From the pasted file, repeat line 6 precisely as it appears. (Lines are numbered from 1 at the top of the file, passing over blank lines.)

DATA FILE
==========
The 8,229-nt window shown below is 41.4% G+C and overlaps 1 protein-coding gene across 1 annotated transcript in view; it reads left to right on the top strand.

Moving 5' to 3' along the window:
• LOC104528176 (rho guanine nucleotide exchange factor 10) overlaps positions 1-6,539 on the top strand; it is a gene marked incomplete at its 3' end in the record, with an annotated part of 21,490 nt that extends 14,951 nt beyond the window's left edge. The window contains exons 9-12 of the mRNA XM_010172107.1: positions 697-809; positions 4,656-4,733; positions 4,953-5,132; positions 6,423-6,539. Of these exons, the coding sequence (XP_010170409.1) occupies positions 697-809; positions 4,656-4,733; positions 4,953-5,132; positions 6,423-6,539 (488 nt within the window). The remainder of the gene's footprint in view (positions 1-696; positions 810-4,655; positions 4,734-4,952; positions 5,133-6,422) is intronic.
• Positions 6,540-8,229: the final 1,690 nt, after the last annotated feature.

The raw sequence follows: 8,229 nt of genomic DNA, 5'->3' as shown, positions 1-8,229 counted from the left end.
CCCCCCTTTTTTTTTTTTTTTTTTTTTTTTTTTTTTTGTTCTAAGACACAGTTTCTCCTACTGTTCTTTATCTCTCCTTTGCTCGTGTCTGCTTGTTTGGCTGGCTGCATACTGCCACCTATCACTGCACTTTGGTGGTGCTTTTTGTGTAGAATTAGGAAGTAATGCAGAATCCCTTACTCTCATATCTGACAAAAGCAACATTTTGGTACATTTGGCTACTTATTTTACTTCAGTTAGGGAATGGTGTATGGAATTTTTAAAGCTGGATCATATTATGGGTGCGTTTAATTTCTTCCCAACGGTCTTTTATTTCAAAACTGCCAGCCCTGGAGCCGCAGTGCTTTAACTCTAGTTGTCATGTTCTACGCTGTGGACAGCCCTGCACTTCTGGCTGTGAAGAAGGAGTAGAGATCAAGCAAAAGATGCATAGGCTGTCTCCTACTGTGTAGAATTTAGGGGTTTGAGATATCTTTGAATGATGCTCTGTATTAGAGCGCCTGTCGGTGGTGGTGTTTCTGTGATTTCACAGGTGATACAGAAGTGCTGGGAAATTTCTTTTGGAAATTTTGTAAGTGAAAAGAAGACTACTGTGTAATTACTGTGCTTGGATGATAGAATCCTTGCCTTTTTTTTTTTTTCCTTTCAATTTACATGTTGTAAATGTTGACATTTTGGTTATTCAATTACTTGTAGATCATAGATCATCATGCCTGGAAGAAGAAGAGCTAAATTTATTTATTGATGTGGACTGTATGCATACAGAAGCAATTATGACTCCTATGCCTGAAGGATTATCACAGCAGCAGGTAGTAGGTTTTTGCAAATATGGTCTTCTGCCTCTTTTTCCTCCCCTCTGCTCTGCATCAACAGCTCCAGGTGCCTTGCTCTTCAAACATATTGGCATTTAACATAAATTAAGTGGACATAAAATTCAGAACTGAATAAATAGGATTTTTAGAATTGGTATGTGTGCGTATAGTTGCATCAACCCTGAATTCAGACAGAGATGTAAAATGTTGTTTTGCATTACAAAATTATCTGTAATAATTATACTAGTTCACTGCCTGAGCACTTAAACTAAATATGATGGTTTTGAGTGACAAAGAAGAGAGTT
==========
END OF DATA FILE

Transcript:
CCCCCCTTTTTTTTTTTTTTTTTTTTTTTTTTTTTTTGTTCTAAGACACAGTTTCTCCTACTGTTCTTTATCTCTCCTTTGCTCGTGTCTGCTTGTTTGGCTGGCTGCATACTGCCACCTATCACTGCACTTTGGTGGTGCTTTTTGTGTAGAATTAGGAAGTAATGCAGAATCCCTTACTCTCATATCTGACAAAAGCAACATTTTGGTACATTTGGCTACTTATTTTACTTCAGTTAGGGAATGGTGTATGGAATTTTTAAAGCTGGATCATATTATGGGTGCGTTTAATTTCTTCCCAACGGTCTTTTATTTCAAAACTGCCAGCCCTGGAGCCGCAGTGCTTTAACTCTAGTTGTCATGTTCTACGCTGTGGACAGCCCTGCACTTCTGGCTGTGAAGAAGGAGTAGAGATCAAGCAAAAGATGCATAGGCTGTCTCCTACTGTGTAGAATTTAGGGGTTTGAGATATCTTTGAATGATGCTCTGTATTAGAGCGCCTGTCGGTGGTGGTGTTTCTGTGATTTCACAGGTGATACAGAAGTGCTGGGAAATTTCTTTTGGAAATTTTGTAAGTGAAAAGAAGACTACTGTGTAATTACTGTGCTTGGATGATAGAATCCTTGCCTTTTTTTTTTTTTCCTTTCAATTTACATGTTGTAAATGTTGACATTTTGGTTATTCAATTACTTGTAGATCATAGATCATCATGCCTGGAAGAAGAAGAGCTAAATTTATTTATTGATGTGGACTGTATGCATACAGAAGCAATTATGACTCCTATGCCTGAAGGATTATCACAGCAGCAGGTAGTAGGTTTTTGCAAATATGGTCTTCTGCCTCTTTTTCCTCCCCTCTGCTCTGCATCAACAGCTCCAGGTGCCTTGCTCTTCAAACATATTGGCATTTAACATAAATTAAGTGGACATAAAATTCAGAACTGAATAAATAGGATTTTTAGAATTGGTATGTGTGCGTATAGTTGCATCAACCCTGAATTCAGACAGAGATGTAAAATGTTGTTTTGCATTACAAAATTATCTGTAATAATTATACTAGTTCACTGCCTGAGCACTTAAACTAAATATGATGGTTTTGAGTGACAAAGAAGAGAGTT